So much for a slow first day of the winter meetings, right? As if jettisoning Jamie Hoffmann wasn’t enough, the Dodgers officially signed utilityman Jerry Hairston and reportedly are close to picking up starting pitcher Aaron Harang. Since the Harang deal isn’t final – the last report I saw said that the Dodgers are offering two years, but Harang is looking for three, which, good lord – we’ll focus on the deal we know about for sure, two years and $6m for Hairston, 36 in May. (Dylan Hernandez reports that like all Dodger contracts, it’ll be backloaded as $2.25m/$3.75m, which is tough to swallow when his previous high salary was $2.5m six years ago.)
Taken on its own merits, I don’t have a big issue with this signing. Hairston’s a useful enough piece, one who adds flexibility to a bench with his ability to play six positions with varying degrees of success, and on a team with so many questions in the infield, that flexibility will likely come in handy. His offensive performance has been all over the place – OBP of .384 in 2008 and .344 in 2011, but also .315 in 2009 and .299 in 2010 – but that’s generally to be expected from a bench piece, since you’re not acquiring him to be a starter. He’s being paid to generate about 1.5 WAR over the life of the contract, and since he put up 1.2 fWAR last year and 1.5 in 2010, it seems like he could at least earn the value. I don’t like the second year of the deal, though I admit that it was likely he’d have received that from someone else. (And, not that I care about this type of thing as much as some, he seems really excited to join the Dodgers, at least according to these quotes that SBNation‘s Amy K. Nelson collected.)
So while it’s probably not what I would have done, Hairston’s a decent fit on a National League bench, so fine. Welcome aboard, new Jamey Carroll.
Here’s the thing, though. While Hairston by himself might be okay, it does make you question just what the plan was for this offseason, because these moves don’t happen independently of each other. In Hairston, you have a versatile defender who can sorta-but-not-really hit. In Mark Ellis, you have a good defensive second baseman who can sorta-but-not-really hit. And to round it out, you have Adam Kennedy, who can kind of play a few positions but absolutely cannot hit.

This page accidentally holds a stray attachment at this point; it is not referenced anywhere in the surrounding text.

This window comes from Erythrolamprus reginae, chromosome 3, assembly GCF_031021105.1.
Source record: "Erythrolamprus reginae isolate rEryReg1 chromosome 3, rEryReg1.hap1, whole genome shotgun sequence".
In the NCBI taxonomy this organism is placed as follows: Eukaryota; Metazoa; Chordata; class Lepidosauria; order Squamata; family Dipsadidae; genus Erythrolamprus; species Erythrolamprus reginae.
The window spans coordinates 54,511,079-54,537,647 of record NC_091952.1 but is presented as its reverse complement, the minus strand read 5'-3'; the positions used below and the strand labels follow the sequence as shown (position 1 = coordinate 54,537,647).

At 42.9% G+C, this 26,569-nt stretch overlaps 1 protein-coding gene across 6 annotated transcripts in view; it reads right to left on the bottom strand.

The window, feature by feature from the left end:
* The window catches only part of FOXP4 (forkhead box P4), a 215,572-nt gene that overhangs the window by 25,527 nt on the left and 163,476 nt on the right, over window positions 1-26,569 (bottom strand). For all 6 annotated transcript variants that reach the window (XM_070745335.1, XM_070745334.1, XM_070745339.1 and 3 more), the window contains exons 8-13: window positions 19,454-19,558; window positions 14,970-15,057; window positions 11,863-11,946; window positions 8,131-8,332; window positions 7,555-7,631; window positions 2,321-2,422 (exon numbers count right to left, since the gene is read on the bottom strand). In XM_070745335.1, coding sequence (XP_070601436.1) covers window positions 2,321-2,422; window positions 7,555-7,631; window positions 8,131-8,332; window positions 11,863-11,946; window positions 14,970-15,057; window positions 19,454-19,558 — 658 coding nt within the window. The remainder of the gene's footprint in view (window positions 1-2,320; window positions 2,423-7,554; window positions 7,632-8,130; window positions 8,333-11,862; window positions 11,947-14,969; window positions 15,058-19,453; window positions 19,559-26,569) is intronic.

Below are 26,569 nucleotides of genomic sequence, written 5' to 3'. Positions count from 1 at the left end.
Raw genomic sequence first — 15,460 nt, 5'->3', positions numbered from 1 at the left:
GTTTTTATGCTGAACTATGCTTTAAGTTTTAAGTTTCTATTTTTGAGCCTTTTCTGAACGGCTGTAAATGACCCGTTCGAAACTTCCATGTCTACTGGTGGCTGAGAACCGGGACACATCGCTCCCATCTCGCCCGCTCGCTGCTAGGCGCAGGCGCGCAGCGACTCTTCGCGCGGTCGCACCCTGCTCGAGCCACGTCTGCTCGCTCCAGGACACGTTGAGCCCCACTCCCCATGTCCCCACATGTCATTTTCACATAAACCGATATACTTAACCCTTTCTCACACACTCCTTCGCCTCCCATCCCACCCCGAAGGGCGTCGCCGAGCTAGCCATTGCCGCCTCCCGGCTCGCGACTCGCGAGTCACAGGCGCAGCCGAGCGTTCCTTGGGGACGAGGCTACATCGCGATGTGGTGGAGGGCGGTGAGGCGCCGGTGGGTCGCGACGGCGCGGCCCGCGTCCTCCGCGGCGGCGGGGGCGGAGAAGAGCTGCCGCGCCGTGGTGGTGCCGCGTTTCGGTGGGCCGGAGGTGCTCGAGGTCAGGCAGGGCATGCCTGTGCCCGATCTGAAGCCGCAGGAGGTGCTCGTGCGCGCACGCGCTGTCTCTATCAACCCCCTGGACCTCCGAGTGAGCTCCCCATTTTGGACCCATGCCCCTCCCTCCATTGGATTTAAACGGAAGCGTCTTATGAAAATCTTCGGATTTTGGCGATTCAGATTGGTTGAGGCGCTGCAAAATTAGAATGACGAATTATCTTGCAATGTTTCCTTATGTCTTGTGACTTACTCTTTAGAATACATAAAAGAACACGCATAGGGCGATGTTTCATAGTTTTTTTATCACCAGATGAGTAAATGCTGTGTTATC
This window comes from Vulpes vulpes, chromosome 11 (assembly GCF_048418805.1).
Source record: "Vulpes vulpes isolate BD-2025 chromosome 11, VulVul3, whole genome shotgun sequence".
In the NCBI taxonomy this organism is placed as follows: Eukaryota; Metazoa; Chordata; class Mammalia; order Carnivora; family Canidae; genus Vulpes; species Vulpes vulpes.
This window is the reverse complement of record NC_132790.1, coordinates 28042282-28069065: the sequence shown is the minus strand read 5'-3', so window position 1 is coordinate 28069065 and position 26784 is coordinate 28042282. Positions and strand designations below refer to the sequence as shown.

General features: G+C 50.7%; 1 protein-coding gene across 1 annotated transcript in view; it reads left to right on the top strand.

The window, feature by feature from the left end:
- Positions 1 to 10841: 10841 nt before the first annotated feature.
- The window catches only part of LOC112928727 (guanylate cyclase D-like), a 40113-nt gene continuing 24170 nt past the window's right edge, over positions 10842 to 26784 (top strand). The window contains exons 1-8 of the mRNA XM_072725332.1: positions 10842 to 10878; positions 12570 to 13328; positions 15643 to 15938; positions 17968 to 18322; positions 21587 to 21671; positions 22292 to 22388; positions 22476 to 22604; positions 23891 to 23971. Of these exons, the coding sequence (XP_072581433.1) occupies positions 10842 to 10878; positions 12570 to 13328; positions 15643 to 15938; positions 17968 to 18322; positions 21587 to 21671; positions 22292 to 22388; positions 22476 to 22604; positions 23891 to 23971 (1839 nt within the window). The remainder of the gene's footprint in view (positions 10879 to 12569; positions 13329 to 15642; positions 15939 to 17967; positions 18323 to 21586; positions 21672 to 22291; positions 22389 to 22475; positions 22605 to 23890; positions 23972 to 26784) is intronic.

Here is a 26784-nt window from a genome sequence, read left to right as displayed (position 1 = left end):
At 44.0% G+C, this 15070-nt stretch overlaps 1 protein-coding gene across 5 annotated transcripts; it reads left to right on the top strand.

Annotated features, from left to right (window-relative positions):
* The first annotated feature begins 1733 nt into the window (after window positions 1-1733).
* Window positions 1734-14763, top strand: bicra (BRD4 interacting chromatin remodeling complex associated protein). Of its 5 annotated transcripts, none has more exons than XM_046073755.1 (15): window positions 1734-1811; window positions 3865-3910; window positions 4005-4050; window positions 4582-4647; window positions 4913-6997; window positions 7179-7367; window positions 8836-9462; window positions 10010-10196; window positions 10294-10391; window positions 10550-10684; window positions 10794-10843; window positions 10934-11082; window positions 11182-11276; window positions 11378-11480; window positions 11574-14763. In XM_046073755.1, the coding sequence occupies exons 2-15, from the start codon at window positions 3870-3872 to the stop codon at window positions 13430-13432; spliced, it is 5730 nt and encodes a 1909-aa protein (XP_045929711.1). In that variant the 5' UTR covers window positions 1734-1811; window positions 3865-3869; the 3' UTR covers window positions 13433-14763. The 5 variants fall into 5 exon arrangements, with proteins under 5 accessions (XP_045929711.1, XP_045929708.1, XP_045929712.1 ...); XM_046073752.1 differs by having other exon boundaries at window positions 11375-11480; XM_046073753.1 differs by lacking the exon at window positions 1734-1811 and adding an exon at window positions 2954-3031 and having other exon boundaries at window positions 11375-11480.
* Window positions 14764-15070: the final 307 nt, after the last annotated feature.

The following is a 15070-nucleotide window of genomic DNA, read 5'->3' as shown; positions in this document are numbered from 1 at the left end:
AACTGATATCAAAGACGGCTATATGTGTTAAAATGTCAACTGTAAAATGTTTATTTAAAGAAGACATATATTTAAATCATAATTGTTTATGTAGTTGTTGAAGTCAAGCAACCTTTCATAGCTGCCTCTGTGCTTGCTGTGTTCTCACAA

Basically, if you have Hairston, then what in the hell is Adam Kennedy for? Kennedy was completely useless when he was signed, and it looks even worse now; I’ve had readers defending him by saying that it’s only $800k, but that’s not the point. The point is, he was signed to a major-league deal before the end of November when there was absolutely no need for him to have been, and now that roster spot is lost. Now there’s no chance to bring in an offensive counterpart to Hairston on the bench, like a Wilson Betemit or someone similar. Hairston could be decent, but on this team, he’s just another in a long line of utility infielders who can’t really bring the offensive punch the Dodgers need.
Worse, the age trend here is terrifying. Kennedy is 36 in January. Matt Treanor is 36 in March. Hairston turns 36 in May, which is also when Harang is 34. Ellis is 35 in June. Juan Rivera will be 34 in July. Chris Capuano is 34 in August. That’s seven signings (assuming Harang arrives), and not a single one younger than Capuano. This group is also combining for something around $18.5m in 2011, and with backloading, it could be over $26m in 2013.
So sure, welcome aboard, Jerry. Sorry you’re getting blowback because you happen to be another in a series of questionable decisions by a general manager whose moves are increasingly difficult to reconcile.